Nutritional improvement of crops is one of the fields set to gain from the advent of genome editing. Let’s take vitamin D3. People suffering from its deficiency in the world number about one billion. Plants do not contain it naturally, but some of them (solanaceae) are able to produce its precursor (cholesterol) within a biosynthetic pathway that leads to the synthesis of certain secondary metabolites (glycoalkaloids). Luckily, they can be induced to accumulate provitamin D3 by switching off the gene responsible for this reaction.Continue reading
FT (Flowering Locus T) is a small protein that helps plants know when to flower. Now it also allows geneticists to create heritable gene edits in the shoot apical meristem. The trick is a guide RNA augmented with an FT sequence that promotes cell-to-cell mobility. The result is a new approach to gain access to the germline.Continue reading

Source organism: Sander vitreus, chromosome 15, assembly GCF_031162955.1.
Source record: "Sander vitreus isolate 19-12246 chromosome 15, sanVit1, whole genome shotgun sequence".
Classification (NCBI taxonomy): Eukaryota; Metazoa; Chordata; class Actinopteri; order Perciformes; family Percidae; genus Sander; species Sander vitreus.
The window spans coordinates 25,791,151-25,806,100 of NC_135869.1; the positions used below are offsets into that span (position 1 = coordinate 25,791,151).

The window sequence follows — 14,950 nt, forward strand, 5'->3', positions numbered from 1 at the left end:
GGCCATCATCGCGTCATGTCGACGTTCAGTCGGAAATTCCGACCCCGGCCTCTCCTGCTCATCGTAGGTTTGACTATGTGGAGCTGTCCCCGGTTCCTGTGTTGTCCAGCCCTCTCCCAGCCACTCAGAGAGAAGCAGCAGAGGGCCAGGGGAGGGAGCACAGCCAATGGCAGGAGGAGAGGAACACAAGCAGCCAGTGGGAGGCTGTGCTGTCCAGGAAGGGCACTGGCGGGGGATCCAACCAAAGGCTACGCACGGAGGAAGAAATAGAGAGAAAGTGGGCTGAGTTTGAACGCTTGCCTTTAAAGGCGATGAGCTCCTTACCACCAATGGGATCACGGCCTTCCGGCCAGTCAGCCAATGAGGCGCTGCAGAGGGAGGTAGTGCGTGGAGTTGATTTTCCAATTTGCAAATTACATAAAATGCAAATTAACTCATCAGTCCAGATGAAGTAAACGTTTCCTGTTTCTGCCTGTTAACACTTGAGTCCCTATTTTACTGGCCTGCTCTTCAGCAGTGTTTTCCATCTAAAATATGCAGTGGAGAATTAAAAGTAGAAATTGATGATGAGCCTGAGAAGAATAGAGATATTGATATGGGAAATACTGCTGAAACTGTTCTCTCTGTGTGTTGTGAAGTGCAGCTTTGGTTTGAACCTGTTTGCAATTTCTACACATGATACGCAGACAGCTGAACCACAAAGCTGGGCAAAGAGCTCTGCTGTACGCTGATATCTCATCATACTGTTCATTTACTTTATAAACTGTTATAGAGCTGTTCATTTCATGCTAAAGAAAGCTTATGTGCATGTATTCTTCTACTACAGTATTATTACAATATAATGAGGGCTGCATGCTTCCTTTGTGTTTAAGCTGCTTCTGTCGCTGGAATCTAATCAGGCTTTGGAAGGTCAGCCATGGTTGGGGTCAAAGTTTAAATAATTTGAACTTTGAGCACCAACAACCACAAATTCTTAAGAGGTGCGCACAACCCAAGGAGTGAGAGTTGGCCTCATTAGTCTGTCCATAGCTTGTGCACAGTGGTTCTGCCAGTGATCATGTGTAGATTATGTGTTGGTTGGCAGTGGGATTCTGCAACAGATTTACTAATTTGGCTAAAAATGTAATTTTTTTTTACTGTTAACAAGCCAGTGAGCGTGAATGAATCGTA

We talk of cryptic mutations when genes are changed in a way that remains hidden until they interact with other mutations. As a result, combining beneficial traits can have negative consequences hindering agricultural production (watch this video from Cold Spring Harbor Laboratory on unexpected negative interactions). Classic breeders have been dealing with this problem for decades, but researchers from CSHL are finally working on a solution suitable for the genomic era. Zach Lippman and colleagues have studied one infamous cryptic mutation affecting a tomato variety developed by the Campbell Soup Company in the 1960s and discuss an anti-negative-interaction strategy for the future. Please see their paper in Nature Plants and watch the video below offering a cautionary tale for crop gene editing.